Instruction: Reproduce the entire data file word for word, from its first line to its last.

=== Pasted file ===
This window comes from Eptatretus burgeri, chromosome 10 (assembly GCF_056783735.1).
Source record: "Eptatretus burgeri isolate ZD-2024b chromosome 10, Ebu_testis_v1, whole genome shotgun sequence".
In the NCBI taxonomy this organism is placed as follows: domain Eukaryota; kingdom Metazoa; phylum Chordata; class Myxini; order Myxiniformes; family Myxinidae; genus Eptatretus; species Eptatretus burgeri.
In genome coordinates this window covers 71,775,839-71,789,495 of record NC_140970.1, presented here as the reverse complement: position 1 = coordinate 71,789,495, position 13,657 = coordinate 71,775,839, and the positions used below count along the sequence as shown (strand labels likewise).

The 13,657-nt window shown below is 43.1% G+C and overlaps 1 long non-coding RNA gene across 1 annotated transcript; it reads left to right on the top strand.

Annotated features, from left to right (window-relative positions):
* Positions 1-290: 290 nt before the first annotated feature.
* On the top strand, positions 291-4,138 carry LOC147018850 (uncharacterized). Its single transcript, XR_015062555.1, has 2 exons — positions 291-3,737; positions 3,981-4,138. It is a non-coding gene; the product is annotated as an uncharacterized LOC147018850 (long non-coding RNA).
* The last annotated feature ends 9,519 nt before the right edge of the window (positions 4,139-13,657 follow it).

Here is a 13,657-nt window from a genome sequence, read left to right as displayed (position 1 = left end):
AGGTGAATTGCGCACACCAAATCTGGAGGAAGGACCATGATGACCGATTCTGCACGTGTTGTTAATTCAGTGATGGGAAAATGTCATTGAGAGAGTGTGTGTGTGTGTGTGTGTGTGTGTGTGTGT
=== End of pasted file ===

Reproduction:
This window comes from Eptatretus burgeri, chromosome 10 (assembly GCF_056783735.1).
Source record: "Eptatretus burgeri isolate ZD-2024b chromosome 10, Ebu_testis_v1, whole genome shotgun sequence".
In the NCBI taxonomy this organism is placed as follows: domain Eukaryota; kingdom Metazoa; phylum Chordata; class Myxini; order Myxiniformes; family Myxinidae; genus Eptatretus; species Eptatretus burgeri.
In genome coordinates this window covers 71,775,839-71,789,495 of record NC_140970.1, presented here as the reverse complement: position 1 = coordinate 71,789,495, position 13,657 = coordinate 71,775,839, and the positions used below count along the sequence as shown (strand labels likewise).

The 13,657-nt window shown below is 43.1% G+C and overlaps 1 long non-coding RNA gene across 1 annotated transcript; it reads left to right on the top strand.

Annotated features, from left to right (window-relative positions):
* Positions 1-290: 290 nt before the first annotated feature.
* On the top strand, positions 291-4,138 carry LOC147018850 (uncharacterized). Its single transcript, XR_015062555.1, has 2 exons — positions 291-3,737; positions 3,981-4,138. It is a non-coding gene; the product is annotated as an uncharacterized LOC147018850 (long non-coding RNA).
* The last annotated feature ends 9,519 nt before the right edge of the window (positions 4,139-13,657 follow it).

Here is a 13,657-nt window from a genome sequence, read left to right as displayed (position 1 = left end):
AGGTGAATTGCGCACACCAAATCTGGAGGAAGGACCATGATGACCGATTCTGCACGTGTTGTTAATTCAGTGATGGGAAAATGTCATTGAGAGAGTGTGTGTGTGTGTGTGTGTGTGTGTGTGTGT